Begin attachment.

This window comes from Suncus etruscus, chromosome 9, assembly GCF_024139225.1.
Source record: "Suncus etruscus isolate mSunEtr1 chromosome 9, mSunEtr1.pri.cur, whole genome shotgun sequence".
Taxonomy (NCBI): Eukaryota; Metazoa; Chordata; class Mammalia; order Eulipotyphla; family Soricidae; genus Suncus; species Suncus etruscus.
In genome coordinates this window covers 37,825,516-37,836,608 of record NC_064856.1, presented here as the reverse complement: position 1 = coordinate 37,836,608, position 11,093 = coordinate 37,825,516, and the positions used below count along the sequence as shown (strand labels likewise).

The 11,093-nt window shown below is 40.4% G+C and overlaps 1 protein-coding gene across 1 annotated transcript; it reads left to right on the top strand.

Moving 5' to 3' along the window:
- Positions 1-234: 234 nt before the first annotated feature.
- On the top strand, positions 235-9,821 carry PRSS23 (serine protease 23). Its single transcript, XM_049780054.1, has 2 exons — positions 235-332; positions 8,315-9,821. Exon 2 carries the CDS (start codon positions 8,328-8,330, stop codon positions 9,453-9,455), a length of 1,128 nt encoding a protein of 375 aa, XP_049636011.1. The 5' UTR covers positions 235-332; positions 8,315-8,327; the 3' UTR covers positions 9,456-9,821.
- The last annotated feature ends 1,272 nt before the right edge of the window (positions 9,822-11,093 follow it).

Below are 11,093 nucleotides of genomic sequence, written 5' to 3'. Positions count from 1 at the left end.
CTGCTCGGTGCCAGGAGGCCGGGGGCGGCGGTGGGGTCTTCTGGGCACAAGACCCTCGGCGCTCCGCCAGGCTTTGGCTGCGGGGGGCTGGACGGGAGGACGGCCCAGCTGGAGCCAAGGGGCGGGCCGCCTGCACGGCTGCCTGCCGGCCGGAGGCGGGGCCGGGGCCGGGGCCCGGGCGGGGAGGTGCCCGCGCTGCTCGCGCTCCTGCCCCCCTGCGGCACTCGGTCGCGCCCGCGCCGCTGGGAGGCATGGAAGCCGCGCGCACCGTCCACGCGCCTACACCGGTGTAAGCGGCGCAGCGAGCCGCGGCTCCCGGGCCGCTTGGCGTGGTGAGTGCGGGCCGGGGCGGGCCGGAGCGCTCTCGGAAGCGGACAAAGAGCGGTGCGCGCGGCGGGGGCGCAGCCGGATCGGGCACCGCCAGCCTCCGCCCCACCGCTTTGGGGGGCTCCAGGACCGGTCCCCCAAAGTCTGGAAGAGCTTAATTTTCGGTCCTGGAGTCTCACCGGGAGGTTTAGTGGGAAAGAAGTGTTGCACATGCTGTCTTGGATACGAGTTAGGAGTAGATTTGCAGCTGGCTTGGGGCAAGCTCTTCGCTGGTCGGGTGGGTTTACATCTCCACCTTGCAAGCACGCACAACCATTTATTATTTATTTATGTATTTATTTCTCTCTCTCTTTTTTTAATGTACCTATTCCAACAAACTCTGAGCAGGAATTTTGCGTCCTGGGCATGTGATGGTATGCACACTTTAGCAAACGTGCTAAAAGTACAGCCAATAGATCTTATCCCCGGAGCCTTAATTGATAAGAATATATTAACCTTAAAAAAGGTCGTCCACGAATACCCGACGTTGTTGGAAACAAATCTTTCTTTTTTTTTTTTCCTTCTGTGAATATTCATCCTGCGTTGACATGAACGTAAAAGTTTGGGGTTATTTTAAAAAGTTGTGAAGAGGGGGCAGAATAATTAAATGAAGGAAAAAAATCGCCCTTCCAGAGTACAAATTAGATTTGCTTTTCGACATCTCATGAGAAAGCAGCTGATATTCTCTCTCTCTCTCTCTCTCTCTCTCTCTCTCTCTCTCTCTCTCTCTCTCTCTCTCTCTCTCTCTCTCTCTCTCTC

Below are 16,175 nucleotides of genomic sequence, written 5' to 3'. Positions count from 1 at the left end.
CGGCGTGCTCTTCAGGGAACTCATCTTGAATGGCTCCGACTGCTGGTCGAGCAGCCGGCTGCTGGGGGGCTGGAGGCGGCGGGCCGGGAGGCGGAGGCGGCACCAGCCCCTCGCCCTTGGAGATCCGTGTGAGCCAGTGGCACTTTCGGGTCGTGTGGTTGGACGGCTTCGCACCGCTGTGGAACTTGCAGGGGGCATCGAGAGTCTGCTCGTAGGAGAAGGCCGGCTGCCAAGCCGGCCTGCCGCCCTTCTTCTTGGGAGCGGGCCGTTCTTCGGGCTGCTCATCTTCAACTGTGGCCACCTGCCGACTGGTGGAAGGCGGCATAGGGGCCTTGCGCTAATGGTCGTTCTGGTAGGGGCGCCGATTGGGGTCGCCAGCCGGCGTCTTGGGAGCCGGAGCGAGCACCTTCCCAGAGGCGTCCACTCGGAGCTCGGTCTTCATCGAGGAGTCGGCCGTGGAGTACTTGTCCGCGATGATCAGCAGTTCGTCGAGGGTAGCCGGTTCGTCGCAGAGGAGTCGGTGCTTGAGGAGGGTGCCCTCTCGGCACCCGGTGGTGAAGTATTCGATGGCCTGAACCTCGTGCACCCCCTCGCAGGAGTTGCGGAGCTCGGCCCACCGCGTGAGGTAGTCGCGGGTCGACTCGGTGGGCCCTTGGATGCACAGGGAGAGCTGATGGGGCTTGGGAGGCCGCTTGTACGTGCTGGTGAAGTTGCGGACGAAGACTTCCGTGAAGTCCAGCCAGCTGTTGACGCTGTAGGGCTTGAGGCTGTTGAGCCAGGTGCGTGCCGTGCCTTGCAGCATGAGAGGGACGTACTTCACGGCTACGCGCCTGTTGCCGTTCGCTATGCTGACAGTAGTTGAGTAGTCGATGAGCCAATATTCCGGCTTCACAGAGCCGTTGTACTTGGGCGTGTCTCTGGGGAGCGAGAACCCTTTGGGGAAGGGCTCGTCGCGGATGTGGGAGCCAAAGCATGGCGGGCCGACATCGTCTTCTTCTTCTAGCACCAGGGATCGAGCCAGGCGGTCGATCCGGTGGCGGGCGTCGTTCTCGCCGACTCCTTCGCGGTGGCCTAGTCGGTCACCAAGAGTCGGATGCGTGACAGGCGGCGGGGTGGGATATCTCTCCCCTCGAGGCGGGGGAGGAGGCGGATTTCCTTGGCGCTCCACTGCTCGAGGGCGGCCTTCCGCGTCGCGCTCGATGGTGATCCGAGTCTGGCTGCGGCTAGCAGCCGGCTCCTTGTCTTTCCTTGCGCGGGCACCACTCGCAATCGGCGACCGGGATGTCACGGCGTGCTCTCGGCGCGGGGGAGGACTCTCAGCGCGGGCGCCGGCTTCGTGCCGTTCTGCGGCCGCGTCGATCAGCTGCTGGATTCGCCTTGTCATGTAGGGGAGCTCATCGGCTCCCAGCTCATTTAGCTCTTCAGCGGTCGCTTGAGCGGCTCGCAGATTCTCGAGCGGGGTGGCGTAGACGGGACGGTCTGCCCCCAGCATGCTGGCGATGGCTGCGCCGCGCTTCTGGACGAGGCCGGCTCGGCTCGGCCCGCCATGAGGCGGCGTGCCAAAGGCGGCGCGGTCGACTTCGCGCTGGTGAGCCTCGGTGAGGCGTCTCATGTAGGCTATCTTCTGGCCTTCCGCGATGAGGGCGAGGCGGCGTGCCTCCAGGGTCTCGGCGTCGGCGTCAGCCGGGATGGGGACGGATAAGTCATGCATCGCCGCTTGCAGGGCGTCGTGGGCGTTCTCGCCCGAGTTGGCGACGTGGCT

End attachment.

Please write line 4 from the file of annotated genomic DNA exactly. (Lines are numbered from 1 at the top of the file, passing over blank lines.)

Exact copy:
In genome coordinates this window covers 37,825,516-37,836,608 of record NC_064856.1, presented here as the reverse complement: position 1 = coordinate 37,836,608, position 11,093 = coordinate 37,825,516, and the positions used below count along the sequence as shown (strand labels likewise).